How to Teach the Civil War
Kids intro to US Civil War My 9-year old son would like to read a book on the War Between the States. Any recommendations?
Little boys like to play war. They like to play with toy guns. They want to read about war. They like to read about victories without considering the bloody cost of these victories. They are drawn to aesthetically bloodless bloodshed early.
If you read about this war, you should read about 700,000 young men who were sent to their deaths by politicians. Then there were the girls they left behind. These girls did not marry.
One of the problems with the Civil War literature is this: only three literary figures actually fought in it. Do you know who they were? Probably not. I’m going to put a link in, and I want you to click to it. Two of them were in the North. One of them was in the South. There are very few Americans who have heard of them. Let’s see if you can guess who they were. To find out, click here.
Boys like to read stories about winners in battles. They get a taste for this. When they grow up, they read the same sorts of books. Civil War historiography is the largest segment of American history in terms of books. Everybody wants to talk about the battles. On the whole, the battles were militarily irrelevant. The North had trains, the telegraph, the industries, the navy, and the population to sustain the war. It had the tax base. It had the banking system. The fall of Atlanta sealed the fate of the South, but it was not a battle. If it had taken place after November, Lincoln would have lost the election. If the South had held out until the following March, McClellan probably would have settled with the South. But Atlanta fell, and McClellan wasn’t elected.
The forgotten fact that you should begin with concerning the Civil War is this: the future of North from 1860 to 1865 was dependent on the Illinois Central Railroad. Lincoln was a lawyer with that railroad. Stephen A. Douglas was a lawyer with that railroad. In senior management was George McClellan, who oversaw both of them. So, in the election of 1860, the President was going to be won by an Illinois Central lawyer. In the election of 1864, the election was going to be won by an employee of the Illinois Central Railroad. Anybody who thinks this was random is the kind of person who believes that it was random in 2004, when a member of Yale’s Skull and Bones was going to be elected President. This is an organization that selects 15 people a year. Out of all the people in the United States, the only candidates who made it to the top were Skull and Bones members in 2004, neither of whom was allowed, or is allowed, by the secret oath of the organization to discuss the organization. Similarly, historians of the Civil War rarely bother to talk about the centrality of the Illinois Central Railroad.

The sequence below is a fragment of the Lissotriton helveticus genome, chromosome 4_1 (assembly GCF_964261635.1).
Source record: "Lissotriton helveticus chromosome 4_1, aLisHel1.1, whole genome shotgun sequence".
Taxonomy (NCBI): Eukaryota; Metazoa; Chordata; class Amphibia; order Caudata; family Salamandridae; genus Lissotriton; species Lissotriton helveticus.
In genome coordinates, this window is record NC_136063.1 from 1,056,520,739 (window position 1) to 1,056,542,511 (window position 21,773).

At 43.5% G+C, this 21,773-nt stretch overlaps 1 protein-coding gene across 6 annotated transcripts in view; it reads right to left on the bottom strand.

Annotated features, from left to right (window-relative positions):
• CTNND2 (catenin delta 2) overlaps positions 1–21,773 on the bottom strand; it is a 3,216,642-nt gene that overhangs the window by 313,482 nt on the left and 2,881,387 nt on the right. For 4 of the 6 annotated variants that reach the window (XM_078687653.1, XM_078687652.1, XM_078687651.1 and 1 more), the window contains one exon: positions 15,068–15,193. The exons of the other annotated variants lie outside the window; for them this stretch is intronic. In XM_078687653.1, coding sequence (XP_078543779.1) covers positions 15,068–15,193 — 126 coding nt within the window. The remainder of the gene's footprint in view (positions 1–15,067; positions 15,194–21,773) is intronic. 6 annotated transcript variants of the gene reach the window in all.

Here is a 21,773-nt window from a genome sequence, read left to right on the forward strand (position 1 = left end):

A decent book on the Civil War would cover these three topics:
1. How did the war come?
2. How was the war financed?
3. What were the post-war social changes directly attributable to the war?
Every war should be studied this way.
You can find Civil War books on these topics, but you cannot find these topics discussed in detail in one book. You do not find one book that focuses on these three questions.
SLAVERY AND TARIFFS
The war began over one issue above all others: slavery. That was not why the North invaded; that was why the South seceded. Statements that specifically stated this, in state after state, confirmed what South Carolina initially said: the reason for secession was slavery.
The book should cover one topic above all topics: how South Carolina seceded. It did so on the basis on a single issue: its commitment to slavery. The politicians had almost done this in 1828, and if they had, they would have succeeded. But they waited too long to do it the second time. The secession document is here. This is what it said:
(For the rest of my article, click the link.)